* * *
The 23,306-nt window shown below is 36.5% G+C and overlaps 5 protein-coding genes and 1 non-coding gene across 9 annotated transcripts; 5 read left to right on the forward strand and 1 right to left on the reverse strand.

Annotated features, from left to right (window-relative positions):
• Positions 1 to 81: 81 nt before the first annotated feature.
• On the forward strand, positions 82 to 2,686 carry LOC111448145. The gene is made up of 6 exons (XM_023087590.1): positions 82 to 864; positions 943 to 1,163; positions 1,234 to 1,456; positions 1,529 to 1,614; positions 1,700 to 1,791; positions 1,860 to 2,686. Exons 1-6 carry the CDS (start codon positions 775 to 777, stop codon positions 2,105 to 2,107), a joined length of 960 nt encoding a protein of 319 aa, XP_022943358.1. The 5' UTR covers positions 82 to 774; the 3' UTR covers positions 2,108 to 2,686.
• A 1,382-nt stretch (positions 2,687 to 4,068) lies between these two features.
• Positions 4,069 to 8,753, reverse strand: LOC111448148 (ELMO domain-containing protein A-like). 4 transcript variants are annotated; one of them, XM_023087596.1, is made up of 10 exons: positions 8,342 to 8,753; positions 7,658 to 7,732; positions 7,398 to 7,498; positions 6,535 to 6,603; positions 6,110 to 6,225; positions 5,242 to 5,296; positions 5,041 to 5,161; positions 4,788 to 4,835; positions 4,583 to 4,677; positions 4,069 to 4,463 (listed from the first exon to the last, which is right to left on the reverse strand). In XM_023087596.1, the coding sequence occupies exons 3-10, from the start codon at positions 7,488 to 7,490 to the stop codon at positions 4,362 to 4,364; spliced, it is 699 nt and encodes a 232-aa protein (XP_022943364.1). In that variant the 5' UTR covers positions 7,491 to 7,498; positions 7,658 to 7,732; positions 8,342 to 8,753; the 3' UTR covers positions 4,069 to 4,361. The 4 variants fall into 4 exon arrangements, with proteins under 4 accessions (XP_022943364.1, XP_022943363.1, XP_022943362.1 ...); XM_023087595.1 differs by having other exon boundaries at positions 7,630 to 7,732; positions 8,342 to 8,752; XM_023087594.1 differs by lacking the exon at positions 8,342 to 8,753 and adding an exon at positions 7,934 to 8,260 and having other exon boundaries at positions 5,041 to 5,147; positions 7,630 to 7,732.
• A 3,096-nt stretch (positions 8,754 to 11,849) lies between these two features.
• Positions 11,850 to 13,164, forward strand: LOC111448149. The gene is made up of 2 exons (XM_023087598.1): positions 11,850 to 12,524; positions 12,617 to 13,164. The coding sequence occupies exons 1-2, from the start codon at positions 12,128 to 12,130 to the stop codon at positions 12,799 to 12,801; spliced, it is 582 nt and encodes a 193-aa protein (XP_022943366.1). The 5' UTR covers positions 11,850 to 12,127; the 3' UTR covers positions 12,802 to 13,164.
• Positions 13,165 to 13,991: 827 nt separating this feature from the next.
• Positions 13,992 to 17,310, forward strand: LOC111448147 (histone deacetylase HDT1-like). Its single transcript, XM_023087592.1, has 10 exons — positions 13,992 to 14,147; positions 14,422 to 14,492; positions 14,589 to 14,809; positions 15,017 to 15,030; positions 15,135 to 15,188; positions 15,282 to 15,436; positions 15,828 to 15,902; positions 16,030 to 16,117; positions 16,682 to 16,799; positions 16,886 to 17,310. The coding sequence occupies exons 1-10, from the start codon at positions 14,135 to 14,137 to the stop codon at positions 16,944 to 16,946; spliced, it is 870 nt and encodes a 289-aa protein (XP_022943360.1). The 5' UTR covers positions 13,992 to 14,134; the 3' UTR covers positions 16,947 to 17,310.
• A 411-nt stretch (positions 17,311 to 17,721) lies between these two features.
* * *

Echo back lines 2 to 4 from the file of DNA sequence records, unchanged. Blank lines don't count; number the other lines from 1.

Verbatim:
Annotated features, from left to right (window-relative positions):
• Positions 1 to 81: 81 nt before the first annotated feature.
• On the forward strand, positions 82 to 2,686 carry LOC111448145. The gene is made up of 6 exons (XM_023087590.1): positions 82 to 864; positions 943 to 1,163; positions 1,234 to 1,456; positions 1,529 to 1,614; positions 1,700 to 1,791; positions 1,860 to 2,686. Exons 1-6 carry the CDS (start codon positions 775 to 777, stop codon positions 2,105 to 2,107), a joined length of 960 nt encoding a protein of 319 aa, XP_022943358.1. The 5' UTR covers positions 82 to 774; the 3' UTR covers positions 2,108 to 2,686.